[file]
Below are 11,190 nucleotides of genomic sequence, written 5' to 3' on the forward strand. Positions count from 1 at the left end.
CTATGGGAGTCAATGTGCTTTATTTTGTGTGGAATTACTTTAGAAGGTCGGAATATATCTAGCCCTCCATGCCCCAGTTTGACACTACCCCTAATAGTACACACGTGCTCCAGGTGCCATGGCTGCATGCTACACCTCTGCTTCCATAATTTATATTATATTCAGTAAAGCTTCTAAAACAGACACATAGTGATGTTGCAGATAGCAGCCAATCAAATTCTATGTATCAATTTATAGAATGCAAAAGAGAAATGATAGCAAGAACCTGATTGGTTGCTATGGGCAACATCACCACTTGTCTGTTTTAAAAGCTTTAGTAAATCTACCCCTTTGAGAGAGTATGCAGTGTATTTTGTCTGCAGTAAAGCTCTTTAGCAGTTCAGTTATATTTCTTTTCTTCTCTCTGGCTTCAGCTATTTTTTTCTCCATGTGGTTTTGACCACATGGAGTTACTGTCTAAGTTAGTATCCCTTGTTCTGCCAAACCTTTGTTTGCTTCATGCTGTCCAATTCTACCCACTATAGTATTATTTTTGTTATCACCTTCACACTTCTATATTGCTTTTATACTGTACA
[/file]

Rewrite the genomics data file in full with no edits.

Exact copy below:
Below are 11,190 nucleotides of genomic sequence, written 5' to 3' on the forward strand. Positions count from 1 at the left end.
CTATGGGAGTCAATGTGCTTTATTTTGTGTGGAATTACTTTAGAAGGTCGGAATATATCTAGCCCTCCATGCCCCAGTTTGACACTACCCCTAATAGTACACACGTGCTCCAGGTGCCATGGCTGCATGCTACACCTCTGCTTCCATAATTTATATTATATTCAGTAAAGCTTCTAAAACAGACACATAGTGATGTTGCAGATAGCAGCCAATCAAATTCTATGTATCAATTTATAGAATGCAAAAGAGAAATGATAGCAAGAACCTGATTGGTTGCTATGGGCAACATCACCACTTGTCTGTTTTAAAAGCTTTAGTAAATCTACCCCTTTGAGAGAGTATGCAGTGTATTTTGTCTGCAGTAAAGCTCTTTAGCAGTTCAGTTATATTTCTTTTCTTCTCTCTGGCTTCAGCTATTTTTTTCTCCATGTGGTTTTGACCACATGGAGTTACTGTCTAAGTTAGTATCCCTTGTTCTGCCAAACCTTTGTTTGCTTCATGCTGTCCAATTCTACCCACTATAGTATTATTTTTGTTATCACCTTCACACTTCTATATTGCTTTTATACTGTACA